Photographs obtained by The Daily Telegraph show piles of damaged laptops on a technology support officer's workbench at one Sydney school. The majority are the notorious "red laptops" owned by Year 12 students.
A NSW Department of Education and Communities spokesman said students were issued with temporary replacements if laptops...
Four Corners.jpg
by Leanne Morgan at 9:42 AM
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Last night on Four Corners was a program called 'Growing Up Poor'. Although it is not technically about education, the show raises some disheartening stories about children who grow up in poor families, particularly Claymore (south-west Sydney), and the problematic nature of children caught in a cycle of disadvantage.

This is the blurb from the show:

Growing up poor in modern Australia: this week Four Corners asks children what it's like being poor in the midst of plenty.
We hear from the adult world all the time about what poverty is and how to fix it, but rarely from the children who experience it. Nobody likes to admit they're poor but children from five families allowed Four Corners into their lives to show us the world from their point of view.

To watch: http://www.abc.net.au/4corners/stories/2012/09/20/3594298.htm

What did you think of the program? What do you think needs to be done to change the situation?
by Leanne Morgan at 10:52 PM
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The chance of a lifetime to save Indigenous languages
Claire Bowern
Associate Professor at Yale University
18 September 2012, 11.11am AEST

It is not often that the opportunity comes along to make a real difference, but a new report into Indigenous languages in Australia has the potential to do just that.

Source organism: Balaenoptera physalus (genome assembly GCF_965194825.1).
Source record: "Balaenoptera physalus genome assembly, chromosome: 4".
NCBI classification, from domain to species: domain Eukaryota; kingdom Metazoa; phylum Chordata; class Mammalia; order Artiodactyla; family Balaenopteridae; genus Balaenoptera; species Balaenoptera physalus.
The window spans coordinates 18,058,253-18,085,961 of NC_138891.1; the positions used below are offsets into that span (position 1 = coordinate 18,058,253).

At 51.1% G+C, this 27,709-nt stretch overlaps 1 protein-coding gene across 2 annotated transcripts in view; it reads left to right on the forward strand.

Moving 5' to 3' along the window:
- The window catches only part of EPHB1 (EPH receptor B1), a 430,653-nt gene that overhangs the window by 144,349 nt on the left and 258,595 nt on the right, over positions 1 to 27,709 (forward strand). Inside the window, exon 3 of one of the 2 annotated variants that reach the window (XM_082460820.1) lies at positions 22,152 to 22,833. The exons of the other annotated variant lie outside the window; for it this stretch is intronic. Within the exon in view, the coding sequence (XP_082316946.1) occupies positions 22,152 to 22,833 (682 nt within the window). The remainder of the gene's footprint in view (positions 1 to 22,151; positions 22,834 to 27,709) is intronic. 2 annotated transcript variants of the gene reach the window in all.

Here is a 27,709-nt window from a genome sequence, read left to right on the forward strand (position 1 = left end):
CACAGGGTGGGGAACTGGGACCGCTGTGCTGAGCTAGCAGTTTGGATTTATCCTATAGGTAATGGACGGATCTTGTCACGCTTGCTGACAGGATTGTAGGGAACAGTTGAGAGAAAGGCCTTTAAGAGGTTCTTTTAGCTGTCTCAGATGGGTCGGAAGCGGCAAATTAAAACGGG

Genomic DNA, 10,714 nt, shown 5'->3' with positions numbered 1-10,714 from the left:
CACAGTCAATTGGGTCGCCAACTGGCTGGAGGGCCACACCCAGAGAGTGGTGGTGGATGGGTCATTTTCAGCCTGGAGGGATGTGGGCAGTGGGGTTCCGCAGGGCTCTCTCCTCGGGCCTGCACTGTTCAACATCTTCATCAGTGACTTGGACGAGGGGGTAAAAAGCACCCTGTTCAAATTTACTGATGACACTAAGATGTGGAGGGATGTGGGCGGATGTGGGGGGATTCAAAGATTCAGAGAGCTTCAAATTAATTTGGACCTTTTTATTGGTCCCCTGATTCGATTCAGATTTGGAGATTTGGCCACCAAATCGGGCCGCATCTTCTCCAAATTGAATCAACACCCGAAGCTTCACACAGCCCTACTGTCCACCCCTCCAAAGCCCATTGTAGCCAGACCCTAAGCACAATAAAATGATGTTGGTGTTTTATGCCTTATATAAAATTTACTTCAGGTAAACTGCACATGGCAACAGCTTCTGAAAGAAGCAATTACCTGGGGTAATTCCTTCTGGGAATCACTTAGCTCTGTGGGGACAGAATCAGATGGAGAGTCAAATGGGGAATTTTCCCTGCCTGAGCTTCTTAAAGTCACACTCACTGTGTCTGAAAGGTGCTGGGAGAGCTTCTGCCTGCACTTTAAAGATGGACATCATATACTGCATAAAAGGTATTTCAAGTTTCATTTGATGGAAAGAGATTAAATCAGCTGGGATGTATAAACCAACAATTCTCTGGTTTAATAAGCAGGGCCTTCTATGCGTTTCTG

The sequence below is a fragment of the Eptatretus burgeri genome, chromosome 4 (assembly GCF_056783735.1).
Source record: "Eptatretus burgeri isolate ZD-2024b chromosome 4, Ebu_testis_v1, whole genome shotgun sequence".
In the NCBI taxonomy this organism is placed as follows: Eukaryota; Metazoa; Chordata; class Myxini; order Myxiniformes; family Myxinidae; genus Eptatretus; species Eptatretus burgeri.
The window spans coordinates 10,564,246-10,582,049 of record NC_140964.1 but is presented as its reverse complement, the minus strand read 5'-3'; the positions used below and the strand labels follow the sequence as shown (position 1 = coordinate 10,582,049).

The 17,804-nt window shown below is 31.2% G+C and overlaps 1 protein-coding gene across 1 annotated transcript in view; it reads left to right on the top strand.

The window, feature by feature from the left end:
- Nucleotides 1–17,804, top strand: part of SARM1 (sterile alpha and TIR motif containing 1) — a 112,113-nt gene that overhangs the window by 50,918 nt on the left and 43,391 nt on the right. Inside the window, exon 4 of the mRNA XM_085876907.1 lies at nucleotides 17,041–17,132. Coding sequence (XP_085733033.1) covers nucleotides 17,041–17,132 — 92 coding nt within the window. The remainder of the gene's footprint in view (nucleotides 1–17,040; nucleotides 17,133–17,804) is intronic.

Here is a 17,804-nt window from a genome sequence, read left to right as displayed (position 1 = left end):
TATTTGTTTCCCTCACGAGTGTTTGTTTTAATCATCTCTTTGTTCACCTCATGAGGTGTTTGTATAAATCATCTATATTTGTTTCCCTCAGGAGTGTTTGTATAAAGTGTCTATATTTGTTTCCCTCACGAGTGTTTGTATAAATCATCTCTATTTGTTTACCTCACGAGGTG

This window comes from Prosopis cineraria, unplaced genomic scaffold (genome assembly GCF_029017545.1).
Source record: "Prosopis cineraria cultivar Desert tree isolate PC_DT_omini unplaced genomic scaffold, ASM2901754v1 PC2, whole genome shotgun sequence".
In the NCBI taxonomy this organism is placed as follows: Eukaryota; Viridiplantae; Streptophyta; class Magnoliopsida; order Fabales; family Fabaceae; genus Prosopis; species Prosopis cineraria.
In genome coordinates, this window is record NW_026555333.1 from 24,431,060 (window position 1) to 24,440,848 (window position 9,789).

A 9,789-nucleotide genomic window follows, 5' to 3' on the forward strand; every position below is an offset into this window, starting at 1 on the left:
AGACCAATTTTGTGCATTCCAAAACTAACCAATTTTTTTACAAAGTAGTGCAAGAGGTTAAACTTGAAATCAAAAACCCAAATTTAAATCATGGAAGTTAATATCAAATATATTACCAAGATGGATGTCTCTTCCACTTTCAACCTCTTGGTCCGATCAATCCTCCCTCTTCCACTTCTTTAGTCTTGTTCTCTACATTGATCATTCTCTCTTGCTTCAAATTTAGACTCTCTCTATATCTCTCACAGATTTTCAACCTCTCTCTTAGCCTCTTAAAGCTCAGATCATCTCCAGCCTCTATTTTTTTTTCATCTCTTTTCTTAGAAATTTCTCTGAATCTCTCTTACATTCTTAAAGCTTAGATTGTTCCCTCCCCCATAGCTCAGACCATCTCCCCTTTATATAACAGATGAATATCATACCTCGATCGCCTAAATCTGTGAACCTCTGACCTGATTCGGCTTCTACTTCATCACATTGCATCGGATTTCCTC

Our Land, Our Languages has already been likened to the momentous Mabo decision. But where Mabo helped change our legal and cultural understanding of Indigenous land rights, this report highlights the fiction of a monolingual Australia and calls for recognition of Australia’s Indigenous linguistic diversity.

Read more: http://theconversation.edu.au/profiles/claire-bowern-1098

The report makes a number of recommendations. What do you think about the...
by Leanne Morgan at 5:14 PM
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Remote school students fall below par
Tanya Chilcott, Lara Lauth
September 19, 2012
STUDENTS in some remote Queensland indigenous communities have NAPLAN scores less than half the national average.

Education Minister John-Paul Langbroek said that his Government would look to address results posted by the flagship campus of the Cape York Aboriginal Australian Academy.

The Aurukun campus, part of a multimillion-dollar trial, failed to lift any students above the National Minimum Standard in four NAPLANcategories.

Analysis of the school-by-school 2012 NAPLAN results show eight schools in indigenous communities failed to lift students at or above the NMS in at least one test category.

Read more: http://www.news.com.au/national/remote-school-students-fall-below-par/story-fndo4ckr-1226476827808